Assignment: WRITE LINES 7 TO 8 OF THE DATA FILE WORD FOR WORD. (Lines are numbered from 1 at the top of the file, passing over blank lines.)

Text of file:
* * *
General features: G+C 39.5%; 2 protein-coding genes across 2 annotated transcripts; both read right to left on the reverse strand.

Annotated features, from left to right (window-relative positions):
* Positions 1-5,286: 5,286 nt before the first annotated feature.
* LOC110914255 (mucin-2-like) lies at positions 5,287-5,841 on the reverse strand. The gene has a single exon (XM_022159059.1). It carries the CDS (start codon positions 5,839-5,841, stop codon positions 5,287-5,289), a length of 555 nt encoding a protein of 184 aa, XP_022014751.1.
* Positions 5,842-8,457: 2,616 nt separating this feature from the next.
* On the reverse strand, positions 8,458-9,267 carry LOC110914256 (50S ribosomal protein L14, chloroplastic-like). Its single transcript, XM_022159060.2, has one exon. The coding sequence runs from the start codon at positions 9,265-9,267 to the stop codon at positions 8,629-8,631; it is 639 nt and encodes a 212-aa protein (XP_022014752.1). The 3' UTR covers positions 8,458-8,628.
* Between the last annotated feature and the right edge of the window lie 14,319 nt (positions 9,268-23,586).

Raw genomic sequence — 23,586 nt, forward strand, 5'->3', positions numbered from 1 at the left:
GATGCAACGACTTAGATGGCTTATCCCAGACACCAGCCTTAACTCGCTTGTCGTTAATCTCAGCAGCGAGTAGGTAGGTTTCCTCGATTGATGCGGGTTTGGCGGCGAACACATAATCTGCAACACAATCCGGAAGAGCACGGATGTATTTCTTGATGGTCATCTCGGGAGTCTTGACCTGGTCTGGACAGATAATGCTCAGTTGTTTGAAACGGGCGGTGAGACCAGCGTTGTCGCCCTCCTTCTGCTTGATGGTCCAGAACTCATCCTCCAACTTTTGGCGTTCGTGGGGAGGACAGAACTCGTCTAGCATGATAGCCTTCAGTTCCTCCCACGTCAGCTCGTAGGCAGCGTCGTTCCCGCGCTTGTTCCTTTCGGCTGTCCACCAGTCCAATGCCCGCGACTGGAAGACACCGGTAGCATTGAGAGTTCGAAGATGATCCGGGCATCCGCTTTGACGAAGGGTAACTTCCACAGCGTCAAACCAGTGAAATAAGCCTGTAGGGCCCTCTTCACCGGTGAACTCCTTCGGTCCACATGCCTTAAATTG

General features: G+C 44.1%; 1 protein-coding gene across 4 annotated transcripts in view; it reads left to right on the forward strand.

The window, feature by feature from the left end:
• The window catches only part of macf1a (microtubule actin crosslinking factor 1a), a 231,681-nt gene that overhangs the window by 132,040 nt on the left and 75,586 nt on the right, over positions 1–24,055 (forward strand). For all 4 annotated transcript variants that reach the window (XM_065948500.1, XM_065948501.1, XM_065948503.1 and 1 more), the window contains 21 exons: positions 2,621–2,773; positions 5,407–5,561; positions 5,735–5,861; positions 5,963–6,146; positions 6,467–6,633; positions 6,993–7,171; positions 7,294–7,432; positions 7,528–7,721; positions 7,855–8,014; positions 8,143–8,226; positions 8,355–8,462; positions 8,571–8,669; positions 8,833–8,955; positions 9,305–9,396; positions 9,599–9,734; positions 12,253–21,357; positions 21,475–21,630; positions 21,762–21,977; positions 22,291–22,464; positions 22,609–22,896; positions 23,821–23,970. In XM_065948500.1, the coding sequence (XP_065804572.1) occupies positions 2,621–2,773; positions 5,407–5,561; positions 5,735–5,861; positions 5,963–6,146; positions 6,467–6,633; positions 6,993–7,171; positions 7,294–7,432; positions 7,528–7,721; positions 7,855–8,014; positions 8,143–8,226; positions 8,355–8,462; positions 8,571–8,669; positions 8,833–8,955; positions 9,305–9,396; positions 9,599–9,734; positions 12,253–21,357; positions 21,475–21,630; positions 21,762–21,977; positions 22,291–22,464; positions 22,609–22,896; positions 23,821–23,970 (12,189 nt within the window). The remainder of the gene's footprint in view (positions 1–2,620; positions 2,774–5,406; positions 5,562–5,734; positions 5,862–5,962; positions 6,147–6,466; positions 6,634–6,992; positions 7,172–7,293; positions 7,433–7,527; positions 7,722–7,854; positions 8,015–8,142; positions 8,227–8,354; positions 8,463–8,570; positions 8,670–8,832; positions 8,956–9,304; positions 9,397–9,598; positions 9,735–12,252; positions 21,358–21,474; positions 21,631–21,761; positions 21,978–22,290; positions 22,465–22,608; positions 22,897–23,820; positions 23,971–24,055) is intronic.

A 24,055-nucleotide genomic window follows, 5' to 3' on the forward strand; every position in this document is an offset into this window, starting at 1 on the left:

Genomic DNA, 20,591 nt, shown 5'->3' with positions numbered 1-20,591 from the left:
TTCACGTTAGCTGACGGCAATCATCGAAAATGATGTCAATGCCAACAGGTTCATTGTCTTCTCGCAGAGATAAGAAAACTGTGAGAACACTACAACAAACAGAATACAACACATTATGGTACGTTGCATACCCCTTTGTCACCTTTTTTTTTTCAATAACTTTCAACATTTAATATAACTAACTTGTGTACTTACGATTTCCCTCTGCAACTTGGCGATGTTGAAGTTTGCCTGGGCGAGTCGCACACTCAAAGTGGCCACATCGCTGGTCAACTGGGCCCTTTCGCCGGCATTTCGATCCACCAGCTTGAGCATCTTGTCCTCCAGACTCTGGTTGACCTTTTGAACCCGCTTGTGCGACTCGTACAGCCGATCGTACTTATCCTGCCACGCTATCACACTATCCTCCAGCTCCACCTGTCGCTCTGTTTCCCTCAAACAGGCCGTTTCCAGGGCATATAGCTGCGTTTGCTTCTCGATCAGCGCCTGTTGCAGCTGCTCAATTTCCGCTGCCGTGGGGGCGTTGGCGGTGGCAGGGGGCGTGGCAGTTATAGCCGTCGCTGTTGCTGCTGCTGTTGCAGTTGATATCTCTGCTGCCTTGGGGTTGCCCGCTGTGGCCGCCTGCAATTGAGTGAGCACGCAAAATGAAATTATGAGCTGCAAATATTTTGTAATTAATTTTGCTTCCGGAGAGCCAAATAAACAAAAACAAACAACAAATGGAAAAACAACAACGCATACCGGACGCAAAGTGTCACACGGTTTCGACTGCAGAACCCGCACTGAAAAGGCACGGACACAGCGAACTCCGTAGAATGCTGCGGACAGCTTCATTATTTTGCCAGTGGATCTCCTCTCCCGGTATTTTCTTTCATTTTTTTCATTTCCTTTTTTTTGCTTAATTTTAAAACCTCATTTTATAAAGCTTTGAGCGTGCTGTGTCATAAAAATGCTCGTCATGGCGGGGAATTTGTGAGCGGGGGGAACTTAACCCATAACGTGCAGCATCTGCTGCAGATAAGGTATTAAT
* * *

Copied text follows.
* Between the last annotated feature and the right edge of the window lie 14,319 nt (positions 9,268-23,586).

Raw genomic sequence — 23,586 nt, forward strand, 5'->3', positions numbered from 1 at the left: